The Egyptians were of the belief that their gods and goddesses, who were often depicted as partly human and partly animal, were closely involved in all facets of life. They brought forth the rain, they were the ones who were responsible for birth and death, they were the ones who controlled the growth of crops, and they were the ones who ultimately determined everything. Nothing that happened was caused by chance. The Egyptians did not provide natural explanations to occurrences, because they did not make any distinction between the sacred and the secular. Although it is not possible to list all the 2000 gods and goddesses that the polytheistic Egyptians held sacred, here are some of them:


This god was made up of Amun and Re, the sun god. This was the god who was the most important in the New Kingdom – the Egyptian civilization was divided into three parts, the Old, the Middle, and the New Kingdoms. Amun-Re was thought to have a hidden persona, because the meaning of Amun is hidden. It was believed that Amun-Re handed the ‘scimitar of conquest’ to the New Kingdom’s warrior pharaohs like Ramses II and Tuthmosis III. The temple of Karnak, at Thebes was consecrated to him.


Osiris was the god of well cultivated land and it is thought that he was originally a fertility and harvest god. He had a brother named Set, who hated him and therefore killed him. After his death Osiris became the ruler of the underworld. This was the place Ancient Egyptians hoped they would go to on their death. According to the descriptions given about this underworld, it resembled Egypt a lot. Set was the opposite of Osiris, standing for desert-land and disorder. It is said that Horus, the son of Osiris, is fighting Set, in order to avenge the murder of his father.


Although originally a lion, this goddess is represented as a cat. She stands for fertility, and she could ripen crops by the power of the sun. Her figurines were used as protection. She is thought to be the sun god, Re’s, daughter.


Ptah is depicted as a shrouded mummy with a scull cap on his head and a beard on his chin. He holds the Djed, which is the sign of stability, in one hand, and the ankh, considered the symbol of life, in the other. It is said that all things were brought into being by Ptah thinking about them with his mind and speaking of them with his tongue. Hence, unlike the other gods of creation, who created with their actions, Ptah used his mind to create. The cult center for Ptah was Memphis, where the priests who were devoted to him enounced that it was Ptah’s heart and tongue that brought forth the gods, founded cities, and kept order.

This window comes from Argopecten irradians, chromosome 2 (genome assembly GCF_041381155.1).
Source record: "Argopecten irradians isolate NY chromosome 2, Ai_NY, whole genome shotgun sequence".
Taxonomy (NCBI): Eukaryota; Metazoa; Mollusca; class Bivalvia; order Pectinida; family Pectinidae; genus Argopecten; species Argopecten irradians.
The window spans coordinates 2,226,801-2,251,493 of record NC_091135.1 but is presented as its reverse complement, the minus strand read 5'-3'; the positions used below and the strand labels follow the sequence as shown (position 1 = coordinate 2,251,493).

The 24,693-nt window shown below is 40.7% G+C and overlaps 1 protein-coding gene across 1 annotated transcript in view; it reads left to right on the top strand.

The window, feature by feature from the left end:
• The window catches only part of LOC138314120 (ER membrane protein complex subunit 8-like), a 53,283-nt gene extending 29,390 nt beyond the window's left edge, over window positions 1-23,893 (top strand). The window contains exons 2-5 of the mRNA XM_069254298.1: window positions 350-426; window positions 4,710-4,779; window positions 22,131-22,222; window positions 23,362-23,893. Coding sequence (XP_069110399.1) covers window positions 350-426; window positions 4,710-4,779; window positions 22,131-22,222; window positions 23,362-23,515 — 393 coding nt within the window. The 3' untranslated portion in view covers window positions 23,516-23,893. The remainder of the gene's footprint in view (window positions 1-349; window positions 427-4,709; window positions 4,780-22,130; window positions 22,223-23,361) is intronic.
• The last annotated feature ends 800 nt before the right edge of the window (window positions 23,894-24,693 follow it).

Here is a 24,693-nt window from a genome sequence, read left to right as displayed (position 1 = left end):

The goddess of the Nile at Aswan and of fertility, Anqet has many other names. During the period of the Old Kingdom she was known as Anket, Anjet, Anukis and Anuket. Her name means ‘She Who Embraces’, because it was thought that she held the Nile in her arms. She was also thought to be the goddess of the hunt, and her sacred animal was the gazelle, which she sometimes appears as. She is depicted as a woman with a tall headdress made of ostrich feathers or reeds, which is thought to have Nubian origins.

While it was Egypt that gave shape to the gods and goddesses that were worshiped in the land, later it was they that shaped Egypt. This was because, once the ancient Egyptian gods and goddesses were developed fully, the people of the land sought their help, protection, inspiration and guidance. Hence, it is said that while the gods and goddesses could not have come into existence without Egypt, neither could Egypt have existed without this ancient civilization’s gods and goddesses.